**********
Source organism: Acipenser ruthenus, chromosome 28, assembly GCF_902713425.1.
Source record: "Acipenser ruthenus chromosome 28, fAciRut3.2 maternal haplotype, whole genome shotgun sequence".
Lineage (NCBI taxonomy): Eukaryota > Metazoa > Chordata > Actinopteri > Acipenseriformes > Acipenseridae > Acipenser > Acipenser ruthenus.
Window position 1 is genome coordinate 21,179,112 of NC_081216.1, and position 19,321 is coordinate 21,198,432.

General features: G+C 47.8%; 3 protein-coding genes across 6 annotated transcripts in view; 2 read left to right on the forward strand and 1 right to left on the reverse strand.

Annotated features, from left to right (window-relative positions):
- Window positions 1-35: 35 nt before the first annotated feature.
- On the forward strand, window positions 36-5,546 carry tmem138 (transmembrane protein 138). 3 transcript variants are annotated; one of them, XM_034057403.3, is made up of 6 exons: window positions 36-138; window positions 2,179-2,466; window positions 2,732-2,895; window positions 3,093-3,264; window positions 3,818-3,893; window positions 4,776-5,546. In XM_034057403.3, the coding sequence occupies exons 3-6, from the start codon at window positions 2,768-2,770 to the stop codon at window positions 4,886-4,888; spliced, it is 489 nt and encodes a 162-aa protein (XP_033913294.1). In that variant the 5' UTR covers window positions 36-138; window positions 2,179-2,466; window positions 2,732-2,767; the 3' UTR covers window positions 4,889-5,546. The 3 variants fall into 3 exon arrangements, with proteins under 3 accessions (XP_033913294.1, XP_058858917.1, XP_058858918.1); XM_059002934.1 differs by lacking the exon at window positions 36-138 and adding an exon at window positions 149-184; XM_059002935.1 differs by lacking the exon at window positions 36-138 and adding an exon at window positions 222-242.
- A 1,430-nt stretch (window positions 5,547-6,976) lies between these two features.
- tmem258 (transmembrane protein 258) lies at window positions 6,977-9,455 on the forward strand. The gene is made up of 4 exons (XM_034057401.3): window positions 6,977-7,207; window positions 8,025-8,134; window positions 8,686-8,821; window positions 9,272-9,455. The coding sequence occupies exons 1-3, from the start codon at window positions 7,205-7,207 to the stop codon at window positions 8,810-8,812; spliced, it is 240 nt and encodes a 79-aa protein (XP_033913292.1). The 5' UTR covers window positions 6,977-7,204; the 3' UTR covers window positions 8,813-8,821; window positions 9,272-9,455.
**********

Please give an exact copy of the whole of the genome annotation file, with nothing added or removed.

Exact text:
Source organism: Acipenser ruthenus, chromosome 28, assembly GCF_902713425.1.
Source record: "Acipenser ruthenus chromosome 28, fAciRut3.2 maternal haplotype, whole genome shotgun sequence".
Lineage (NCBI taxonomy): Eukaryota > Metazoa > Chordata > Actinopteri > Acipenseriformes > Acipenseridae > Acipenser > Acipenser ruthenus.
Window position 1 is genome coordinate 21,179,112 of NC_081216.1, and position 19,321 is coordinate 21,198,432.

General features: G+C 47.8%; 3 protein-coding genes across 6 annotated transcripts in view; 2 read left to right on the forward strand and 1 right to left on the reverse strand.

Annotated features, from left to right (window-relative positions):
- Window positions 1-35: 35 nt before the first annotated feature.
- On the forward strand, window positions 36-5,546 carry tmem138 (transmembrane protein 138). 3 transcript variants are annotated; one of them, XM_034057403.3, is made up of 6 exons: window positions 36-138; window positions 2,179-2,466; window positions 2,732-2,895; window positions 3,093-3,264; window positions 3,818-3,893; window positions 4,776-5,546. In XM_034057403.3, the coding sequence occupies exons 3-6, from the start codon at window positions 2,768-2,770 to the stop codon at window positions 4,886-4,888; spliced, it is 489 nt and encodes a 162-aa protein (XP_033913294.1). In that variant the 5' UTR covers window positions 36-138; window positions 2,179-2,466; window positions 2,732-2,767; the 3' UTR covers window positions 4,889-5,546. The 3 variants fall into 3 exon arrangements, with proteins under 3 accessions (XP_033913294.1, XP_058858917.1, XP_058858918.1); XM_059002934.1 differs by lacking the exon at window positions 36-138 and adding an exon at window positions 149-184; XM_059002935.1 differs by lacking the exon at window positions 36-138 and adding an exon at window positions 222-242.
- A 1,430-nt stretch (window positions 5,547-6,976) lies between these two features.
- tmem258 (transmembrane protein 258) lies at window positions 6,977-9,455 on the forward strand. The gene is made up of 4 exons (XM_034057401.3): window positions 6,977-7,207; window positions 8,025-8,134; window positions 8,686-8,821; window positions 9,272-9,455. The coding sequence occupies exons 1-3, from the start codon at window positions 7,205-7,207 to the stop codon at window positions 8,810-8,812; spliced, it is 240 nt and encodes a 79-aa protein (XP_033913292.1). The 5' UTR covers window positions 6,977-7,204; the 3' UTR covers window positions 8,813-8,821; window positions 9,272-9,455.